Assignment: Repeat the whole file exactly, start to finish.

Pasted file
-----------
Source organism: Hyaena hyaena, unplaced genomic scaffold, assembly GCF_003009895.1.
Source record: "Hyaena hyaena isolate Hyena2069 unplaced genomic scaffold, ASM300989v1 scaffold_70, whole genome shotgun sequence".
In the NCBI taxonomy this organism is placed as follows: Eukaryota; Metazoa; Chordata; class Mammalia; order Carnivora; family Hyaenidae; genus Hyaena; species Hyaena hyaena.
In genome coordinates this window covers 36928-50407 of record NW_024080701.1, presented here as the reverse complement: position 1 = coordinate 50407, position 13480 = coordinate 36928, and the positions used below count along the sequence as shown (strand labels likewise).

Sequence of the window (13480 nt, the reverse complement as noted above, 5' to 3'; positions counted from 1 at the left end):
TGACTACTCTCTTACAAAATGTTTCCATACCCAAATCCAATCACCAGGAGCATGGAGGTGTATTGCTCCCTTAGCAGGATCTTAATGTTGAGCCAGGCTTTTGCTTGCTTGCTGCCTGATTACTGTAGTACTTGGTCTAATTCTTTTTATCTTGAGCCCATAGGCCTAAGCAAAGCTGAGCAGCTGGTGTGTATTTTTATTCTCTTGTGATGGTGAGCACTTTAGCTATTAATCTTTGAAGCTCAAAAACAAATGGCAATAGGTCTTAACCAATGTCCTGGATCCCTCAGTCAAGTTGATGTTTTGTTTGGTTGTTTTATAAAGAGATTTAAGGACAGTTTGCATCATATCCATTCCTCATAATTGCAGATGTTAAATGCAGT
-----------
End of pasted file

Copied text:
Source organism: Hyaena hyaena, unplaced genomic scaffold, assembly GCF_003009895.1.
Source record: "Hyaena hyaena isolate Hyena2069 unplaced genomic scaffold, ASM300989v1 scaffold_70, whole genome shotgun sequence".
In the NCBI taxonomy this organism is placed as follows: Eukaryota; Metazoa; Chordata; class Mammalia; order Carnivora; family Hyaenidae; genus Hyaena; species Hyaena hyaena.
In genome coordinates this window covers 36928-50407 of record NW_024080701.1, presented here as the reverse complement: position 1 = coordinate 50407, position 13480 = coordinate 36928, and the positions used below count along the sequence as shown (strand labels likewise).

Sequence of the window (13480 nt, the reverse complement as noted above, 5' to 3'; positions counted from 1 at the left end):
TGACTACTCTCTTACAAAATGTTTCCATACCCAAATCCAATCACCAGGAGCATGGAGGTGTATTGCTCCCTTAGCAGGATCTTAATGTTGAGCCAGGCTTTTGCTTGCTTGCTGCCTGATTACTGTAGTACTTGGTCTAATTCTTTTTATCTTGAGCCCATAGGCCTAAGCAAAGCTGAGCAGCTGGTGTGTATTTTTATTCTCTTGTGATGGTGAGCACTTTAGCTATTAATCTTTGAAGCTCAAAAACAAATGGCAATAGGTCTTAACCAATGTCCTGGATCCCTCAGTCAAGTTGATGTTTTGTTTGGTTGTTTTATAAAGAGATTTAAGGACAGTTTGCATCATATCCATTCCTCATAATTGCAGATGTTAAATGCAGT